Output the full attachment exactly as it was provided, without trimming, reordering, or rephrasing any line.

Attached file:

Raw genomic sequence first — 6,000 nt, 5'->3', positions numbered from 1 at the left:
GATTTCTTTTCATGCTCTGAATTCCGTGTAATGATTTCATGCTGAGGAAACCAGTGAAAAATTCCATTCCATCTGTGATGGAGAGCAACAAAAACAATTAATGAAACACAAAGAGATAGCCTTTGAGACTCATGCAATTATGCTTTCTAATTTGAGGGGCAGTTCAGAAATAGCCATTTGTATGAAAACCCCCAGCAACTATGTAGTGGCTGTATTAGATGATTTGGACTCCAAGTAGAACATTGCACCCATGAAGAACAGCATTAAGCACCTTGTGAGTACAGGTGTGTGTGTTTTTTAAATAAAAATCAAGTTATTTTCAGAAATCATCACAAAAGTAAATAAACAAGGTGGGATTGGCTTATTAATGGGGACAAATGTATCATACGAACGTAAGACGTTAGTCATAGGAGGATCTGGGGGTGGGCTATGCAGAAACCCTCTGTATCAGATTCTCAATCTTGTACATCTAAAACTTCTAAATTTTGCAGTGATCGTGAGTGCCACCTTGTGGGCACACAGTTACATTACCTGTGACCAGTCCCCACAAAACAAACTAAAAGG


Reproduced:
Raw genomic sequence first — 6,000 nt, 5'->3', positions numbered from 1 at the left:
GATTTCTTTTCATGCTCTGAATTCCGTGTAATGATTTCATGCTGAGGAAACCAGTGAAAAATTCCATTCCATCTGTGATGGAGAGCAACAAAAACAATTAATGAAACACAAAGAGATAGCCTTTGAGACTCATGCAATTATGCTTTCTAATTTGAGGGGCAGTTCAGAAATAGCCATTTGTATGAAAACCCCCAGCAACTATGTAGTGGCTGTATTAGATGATTTGGACTCCAAGTAGAACATTGCACCCATGAAGAACAGCATTAAGCACCTTGTGAGTACAGGTGTGTGTGTTTTTTAAATAAAAATCAAGTTATTTTCAGAAATCATCACAAAAGTAAATAAACAAGGTGGGATTGGCTTATTAATGGGGACAAATGTATCATACGAACGTAAGACGTTAGTCATAGGAGGATCTGGGGGTGGGCTATGCAGAAACCCTCTGTATCAGATTCTCAATCTTGTACATCTAAAACTTCTAAATTTTGCAGTGATCGTGAGTGCCACCTTGTGGGCACACAGTTACATTACCTGTGACCAGTCCCCACAAAACAAACTAAAAGG